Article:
Those large organisations have become increasingly dependent on a larger and larger number of third parties, with cybersecurity problems often global and complex in nature, and the threats they face continue to evolve at a faster and faster pace. The geographical, operational and technical complexity of large organisations requires a well-designed strategy and proper governance framework, that is rarely in place, to enable the true delivery of cybersecurity solutions on a global scale.

This lack of results can drive middle-management frustration and budgetary tensions around cybersecurity internally, which in turn brews demotivation and further talent alienation away from cybersecurity functions. It is often also the lack of results (or insufficient or slow progress), which attracts the attention of auditors and regulators on these matters; those are often ‘low hanging fruits’ in absence of any strategic vision around cybersecurity.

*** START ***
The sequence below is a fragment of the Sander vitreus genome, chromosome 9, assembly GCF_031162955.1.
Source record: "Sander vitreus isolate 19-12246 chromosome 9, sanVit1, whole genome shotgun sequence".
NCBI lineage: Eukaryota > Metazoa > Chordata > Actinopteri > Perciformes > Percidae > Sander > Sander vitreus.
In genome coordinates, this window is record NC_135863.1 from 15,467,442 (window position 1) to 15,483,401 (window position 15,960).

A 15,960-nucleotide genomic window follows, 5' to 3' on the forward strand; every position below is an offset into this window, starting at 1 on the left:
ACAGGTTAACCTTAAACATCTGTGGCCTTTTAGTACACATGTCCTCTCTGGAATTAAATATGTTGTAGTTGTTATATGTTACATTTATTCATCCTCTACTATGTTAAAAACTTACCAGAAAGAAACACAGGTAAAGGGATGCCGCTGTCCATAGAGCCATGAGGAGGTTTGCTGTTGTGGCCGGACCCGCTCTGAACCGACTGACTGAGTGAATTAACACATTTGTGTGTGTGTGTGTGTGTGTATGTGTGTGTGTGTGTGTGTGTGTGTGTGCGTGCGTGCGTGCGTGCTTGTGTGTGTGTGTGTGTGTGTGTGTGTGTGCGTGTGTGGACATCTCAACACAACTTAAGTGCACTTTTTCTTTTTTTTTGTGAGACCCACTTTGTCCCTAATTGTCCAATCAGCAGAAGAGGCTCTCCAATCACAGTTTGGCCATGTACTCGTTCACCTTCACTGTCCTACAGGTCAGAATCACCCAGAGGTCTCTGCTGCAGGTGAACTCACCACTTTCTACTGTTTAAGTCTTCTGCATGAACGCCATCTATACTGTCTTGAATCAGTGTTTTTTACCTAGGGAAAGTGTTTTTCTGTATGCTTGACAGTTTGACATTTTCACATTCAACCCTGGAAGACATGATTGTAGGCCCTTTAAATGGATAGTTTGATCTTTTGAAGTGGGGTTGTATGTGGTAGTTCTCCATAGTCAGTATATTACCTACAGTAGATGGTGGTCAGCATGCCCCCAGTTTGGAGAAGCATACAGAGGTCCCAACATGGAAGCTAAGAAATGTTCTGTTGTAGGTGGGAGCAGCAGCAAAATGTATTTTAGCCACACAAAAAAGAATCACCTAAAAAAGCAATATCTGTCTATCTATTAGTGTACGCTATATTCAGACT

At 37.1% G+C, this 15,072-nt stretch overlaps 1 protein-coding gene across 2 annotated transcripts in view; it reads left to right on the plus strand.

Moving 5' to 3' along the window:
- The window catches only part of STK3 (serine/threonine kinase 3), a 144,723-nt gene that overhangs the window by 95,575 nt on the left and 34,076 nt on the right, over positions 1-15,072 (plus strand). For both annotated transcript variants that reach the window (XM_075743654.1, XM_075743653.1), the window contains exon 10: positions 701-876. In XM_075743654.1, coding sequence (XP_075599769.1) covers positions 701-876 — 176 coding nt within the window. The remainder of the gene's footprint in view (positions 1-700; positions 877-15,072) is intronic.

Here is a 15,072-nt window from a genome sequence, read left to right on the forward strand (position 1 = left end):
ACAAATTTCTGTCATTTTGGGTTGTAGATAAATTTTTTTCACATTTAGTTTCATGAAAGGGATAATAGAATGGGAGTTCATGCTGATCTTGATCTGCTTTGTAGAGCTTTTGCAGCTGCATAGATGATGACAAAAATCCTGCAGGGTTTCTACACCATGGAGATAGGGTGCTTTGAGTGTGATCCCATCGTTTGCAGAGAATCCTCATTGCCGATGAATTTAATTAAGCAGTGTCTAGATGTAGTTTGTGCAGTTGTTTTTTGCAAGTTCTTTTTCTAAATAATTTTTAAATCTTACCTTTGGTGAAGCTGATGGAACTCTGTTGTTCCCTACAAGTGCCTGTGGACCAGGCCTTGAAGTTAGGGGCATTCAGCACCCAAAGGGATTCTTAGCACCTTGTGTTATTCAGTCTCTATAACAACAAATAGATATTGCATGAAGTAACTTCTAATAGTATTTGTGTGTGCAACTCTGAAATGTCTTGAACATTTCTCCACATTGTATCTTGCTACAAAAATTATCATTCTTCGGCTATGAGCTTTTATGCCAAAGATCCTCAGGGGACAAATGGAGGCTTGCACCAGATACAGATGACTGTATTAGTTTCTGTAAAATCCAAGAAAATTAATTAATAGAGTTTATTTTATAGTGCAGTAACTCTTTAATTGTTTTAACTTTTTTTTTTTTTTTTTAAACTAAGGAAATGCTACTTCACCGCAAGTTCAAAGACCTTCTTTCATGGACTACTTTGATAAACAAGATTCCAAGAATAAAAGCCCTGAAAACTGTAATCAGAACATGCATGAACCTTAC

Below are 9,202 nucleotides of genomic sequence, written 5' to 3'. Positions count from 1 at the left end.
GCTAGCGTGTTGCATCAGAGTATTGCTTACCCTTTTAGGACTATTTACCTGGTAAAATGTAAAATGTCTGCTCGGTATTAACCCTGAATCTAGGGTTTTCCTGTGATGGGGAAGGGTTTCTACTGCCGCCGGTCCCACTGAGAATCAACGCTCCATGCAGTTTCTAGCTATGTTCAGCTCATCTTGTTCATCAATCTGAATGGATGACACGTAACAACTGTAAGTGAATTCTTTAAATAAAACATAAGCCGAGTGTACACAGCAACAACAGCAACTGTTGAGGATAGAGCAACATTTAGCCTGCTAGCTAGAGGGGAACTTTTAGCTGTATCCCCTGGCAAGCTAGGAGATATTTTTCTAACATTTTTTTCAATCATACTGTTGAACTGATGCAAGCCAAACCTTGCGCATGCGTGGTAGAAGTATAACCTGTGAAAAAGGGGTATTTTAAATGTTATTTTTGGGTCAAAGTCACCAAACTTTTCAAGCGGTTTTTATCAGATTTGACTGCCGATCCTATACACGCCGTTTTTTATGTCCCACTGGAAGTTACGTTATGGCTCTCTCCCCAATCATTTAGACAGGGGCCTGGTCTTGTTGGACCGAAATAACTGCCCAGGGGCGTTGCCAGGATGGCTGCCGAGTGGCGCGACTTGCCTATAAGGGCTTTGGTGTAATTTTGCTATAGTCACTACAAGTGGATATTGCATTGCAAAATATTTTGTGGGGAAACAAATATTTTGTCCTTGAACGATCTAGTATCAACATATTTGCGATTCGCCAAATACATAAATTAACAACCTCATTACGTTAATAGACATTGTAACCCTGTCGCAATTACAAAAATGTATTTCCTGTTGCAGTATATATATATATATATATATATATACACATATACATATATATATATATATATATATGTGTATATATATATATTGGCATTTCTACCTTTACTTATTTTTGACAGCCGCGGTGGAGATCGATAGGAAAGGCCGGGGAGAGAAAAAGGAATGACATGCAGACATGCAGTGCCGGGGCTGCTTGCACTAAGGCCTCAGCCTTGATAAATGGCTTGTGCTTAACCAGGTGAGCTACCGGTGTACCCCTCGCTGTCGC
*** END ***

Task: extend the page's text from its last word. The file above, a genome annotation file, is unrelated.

This, in turn, is effective at drawing the attention of Executive Management towards the topic – but for all the wrong reasons. And when coupled with the increasing media and political attention around cybersecurity, it simply aggravates the tactical dynamics around cybersecurity. Driven by endemic fears of negligence claims and short-termism compliance obsessions, money – which wasn’t there yesterday – suddenly appears out of nowhere just to fix audit or compliance issues. Senior Executives can go to the media or claim with their peers that “cyber is on our agenda and money is there”, but in practice, the lines haven’t really moved at all – and the same old mistakes and habits are being perpetuated.